Tuesday, September 18, 2012

On Rabbits and Rejection

H is for hate this. I'm sorry, it's true.
O is for "oh gosh, food here tastes like poo."
S is for sitting and waiting all day.
P is for Piper does not want to stay.
I is for icky, rejection that's you.
T is for all the things I'd rather do.
A is for at least my docs are the best.
L is for lungs that will soon pass the test.

All right, so now that we've got that one out of the way...

I checked into the hospital this morning for what appears to be a rather stubborn case of acute inflammatory rejection in my lungs and airways. This is, by the way, the same rejection (and the same pseudomonas infection) that my doctor caught at my bronch a few weeks ago and that we treated with high dose prednisone for a couple of weeks. I took the steroids, took some antibiotics, did a few days of IVs, and just like that I started to feel as much like new as a gal living with "gently used" organs ever can. Then this past Thursday my doc did did a routine follow-up bronch and discovered that not only is the rejection still there, but it's gotten slightly worse. Cue the dramatic music.

Although, actually, don't cue anything, because word on the hospital street is that this really isn't the end of the world. Apparently steroids are the first line of defense against rejection, but when they fail to do the trick (and sometimes they do), there are other, more potent drugs that they can use to nip the problem in the bud before it escalates into something more serious and less treatable. Drugs like, for example, the one I'm currently infusing as I type:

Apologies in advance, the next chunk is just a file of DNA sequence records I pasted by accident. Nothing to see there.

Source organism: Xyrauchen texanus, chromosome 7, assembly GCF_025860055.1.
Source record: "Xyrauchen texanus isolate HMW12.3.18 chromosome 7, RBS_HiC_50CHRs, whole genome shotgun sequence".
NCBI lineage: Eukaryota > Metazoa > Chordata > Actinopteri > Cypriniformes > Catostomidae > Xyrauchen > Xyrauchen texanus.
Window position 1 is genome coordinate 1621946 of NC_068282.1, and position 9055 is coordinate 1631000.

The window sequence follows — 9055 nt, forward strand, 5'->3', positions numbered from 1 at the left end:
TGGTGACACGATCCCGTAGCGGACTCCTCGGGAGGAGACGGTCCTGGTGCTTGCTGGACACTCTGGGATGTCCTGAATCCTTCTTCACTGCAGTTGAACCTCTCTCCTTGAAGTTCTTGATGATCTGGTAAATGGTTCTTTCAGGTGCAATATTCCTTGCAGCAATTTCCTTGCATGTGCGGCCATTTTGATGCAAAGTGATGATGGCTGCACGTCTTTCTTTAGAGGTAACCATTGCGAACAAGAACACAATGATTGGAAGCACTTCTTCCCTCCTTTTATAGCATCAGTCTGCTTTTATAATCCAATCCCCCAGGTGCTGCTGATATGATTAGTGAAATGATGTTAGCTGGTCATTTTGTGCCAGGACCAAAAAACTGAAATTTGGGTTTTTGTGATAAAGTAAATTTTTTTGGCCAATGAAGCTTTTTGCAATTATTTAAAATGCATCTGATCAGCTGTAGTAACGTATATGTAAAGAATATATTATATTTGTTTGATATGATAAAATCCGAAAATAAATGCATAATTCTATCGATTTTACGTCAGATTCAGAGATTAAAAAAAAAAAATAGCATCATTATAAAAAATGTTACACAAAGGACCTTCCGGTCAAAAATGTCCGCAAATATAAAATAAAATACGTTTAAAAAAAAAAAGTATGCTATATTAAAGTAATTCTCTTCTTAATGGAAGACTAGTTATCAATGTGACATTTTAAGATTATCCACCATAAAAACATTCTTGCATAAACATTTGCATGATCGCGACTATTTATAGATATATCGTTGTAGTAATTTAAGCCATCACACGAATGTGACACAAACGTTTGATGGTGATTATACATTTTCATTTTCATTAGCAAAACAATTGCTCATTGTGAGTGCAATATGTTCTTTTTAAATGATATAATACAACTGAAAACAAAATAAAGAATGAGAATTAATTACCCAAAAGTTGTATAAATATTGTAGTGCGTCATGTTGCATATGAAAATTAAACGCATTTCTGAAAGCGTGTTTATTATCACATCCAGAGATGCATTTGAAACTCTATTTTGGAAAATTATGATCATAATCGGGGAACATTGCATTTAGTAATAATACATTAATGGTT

"Antithymocyte Globulin Rabbit."

The antithymocyte means it is a lean, mean, t-cell killing machine. The word globulin means, I believe, proteins found in the blood stream. And the word rabbit means, well, rabbit. Yeah, I know, although to be fair this is hardly my first walk down the medical/animal ethics path. Digestive enzymes, for example, are made of pig parts. Pulmozyme, no joke, is derived from Chinese hamster ovaries. Put that in your neb and smoke it.

And this drug, it appears, is made of rabbit-produced antibodies designed to attack and kill human t-cells in order to protect the organs of yet another human. This is starting to feel kinda crowded.

The protocol for this drug is "at least" five doses running for "at least" five days in the hospital. When I told my doctor that I wasn't a huge fan of the words "at least" in the medical context, he chuckled. Not a great sign. In addition, while I'm in here, I'll also be receiving IV ganciclovir (an IV antiviral), oral levaquin, and high-dose steroids in the form of IV solumedrol. All of that stuff is pretty par for the course on any CF/transplant admission (plus it gives me a plausible excuse if I'm ever feeling grumpy), so I'm pretty much fine with it.